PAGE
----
Because I teach middle school, it was perhaps natural that a couple of the students quietly (and discreetly) drew happy faces or hearts with the highlighter tool after finishing a sentence. But no one was disruptive, and everything was erased when the next student hit the “undo” button. Some of the kids also figured out how to change the color of the highlighter tool, so they did that without much prompting.
We were able to quickly proceed through a fairly lengthy story, keeping up a full-class discussion that centered (over and over again) on the Latin in front of us. It wasn’t an earth-shattering story in terms of what happens in it, but there was a little bit of suspense about what a couple of the characters would do. Still, my students stayed focused and interested throughout the entire story. I’ll definitely try this technique in my other classes.
This summer is the Summer of Professional Development™ for me. I’ve got three multi-day workshops, and I’m tremendously excited about them.
One of the tools that I learned about is a word cloud generator called WordSift. Here’s one reason that I think it’s useful.
On the first page, you enter text. For this demo, I pasted in a Latin story from Cambridge Latin Course, Stage 4, in which a drunken Grumio sees a lion painted in the dining room and freaks out. After I pressed “sift”, this is what I got:
This is a word cloud showing frequency of the words; words that show up more often are larger. So far, it’s OK, but it’s not nearly as pretty as Wordle.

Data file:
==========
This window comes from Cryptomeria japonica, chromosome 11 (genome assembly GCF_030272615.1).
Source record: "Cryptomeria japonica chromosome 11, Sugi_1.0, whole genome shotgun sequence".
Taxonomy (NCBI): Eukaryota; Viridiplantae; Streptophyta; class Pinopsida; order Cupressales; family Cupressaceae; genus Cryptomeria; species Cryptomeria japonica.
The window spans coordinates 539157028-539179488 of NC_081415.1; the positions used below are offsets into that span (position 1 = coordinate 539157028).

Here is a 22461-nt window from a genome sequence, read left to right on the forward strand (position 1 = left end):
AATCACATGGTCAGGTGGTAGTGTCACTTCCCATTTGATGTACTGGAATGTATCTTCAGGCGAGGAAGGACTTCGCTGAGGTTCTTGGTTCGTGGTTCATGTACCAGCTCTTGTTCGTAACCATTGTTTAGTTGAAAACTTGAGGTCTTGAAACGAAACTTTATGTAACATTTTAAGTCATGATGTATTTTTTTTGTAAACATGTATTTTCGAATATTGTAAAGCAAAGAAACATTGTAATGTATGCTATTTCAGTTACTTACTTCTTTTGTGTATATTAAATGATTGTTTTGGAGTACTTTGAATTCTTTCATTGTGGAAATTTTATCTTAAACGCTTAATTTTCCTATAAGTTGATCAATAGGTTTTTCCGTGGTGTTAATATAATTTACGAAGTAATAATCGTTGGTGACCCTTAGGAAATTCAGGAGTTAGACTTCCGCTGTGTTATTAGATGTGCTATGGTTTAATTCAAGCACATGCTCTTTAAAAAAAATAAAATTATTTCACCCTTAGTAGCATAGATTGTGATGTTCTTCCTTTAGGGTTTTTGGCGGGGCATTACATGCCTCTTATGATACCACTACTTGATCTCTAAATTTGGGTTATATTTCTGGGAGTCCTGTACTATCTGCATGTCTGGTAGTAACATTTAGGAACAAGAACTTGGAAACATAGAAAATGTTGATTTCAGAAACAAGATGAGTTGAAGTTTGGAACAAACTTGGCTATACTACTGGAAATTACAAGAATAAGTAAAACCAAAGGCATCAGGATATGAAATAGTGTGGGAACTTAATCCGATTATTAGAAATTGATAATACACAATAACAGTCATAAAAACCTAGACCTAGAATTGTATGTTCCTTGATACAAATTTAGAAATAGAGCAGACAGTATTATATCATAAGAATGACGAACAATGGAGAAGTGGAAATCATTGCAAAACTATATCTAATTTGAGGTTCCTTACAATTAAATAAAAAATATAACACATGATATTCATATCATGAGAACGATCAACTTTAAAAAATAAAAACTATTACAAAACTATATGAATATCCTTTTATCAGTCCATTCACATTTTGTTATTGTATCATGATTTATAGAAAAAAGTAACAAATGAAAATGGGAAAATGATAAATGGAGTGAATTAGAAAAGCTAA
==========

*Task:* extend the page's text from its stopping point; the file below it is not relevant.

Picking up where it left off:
Wordsift has some interesting tools, however. I clicked the text “Create Workspace” underneath the word cloud, and immediately a new area opened up, as you can see:
The words from the original word cloud can now be dragged into the workspace. This allows you to create your own semantic maps. For instance, you can see that I’ve taken all of the words from the original word cloud, and in the workspace I’ve moved them into grammatical groupings: people/animals, objects, places, verbs, pronouns, adjectives/adverbs, exclamations, conjunctions. Imagine projecting this website in class, and doing this in front of your students.
In the bottom left of the next picture, you can see a Google Image search for some of the text from the word cloud. The images can be dragged into the workspace.
Ramsay Musallam of Flipteaching.com showed me how to use Wordsift. Here’s a techique that he uses that I’m totally going to steal: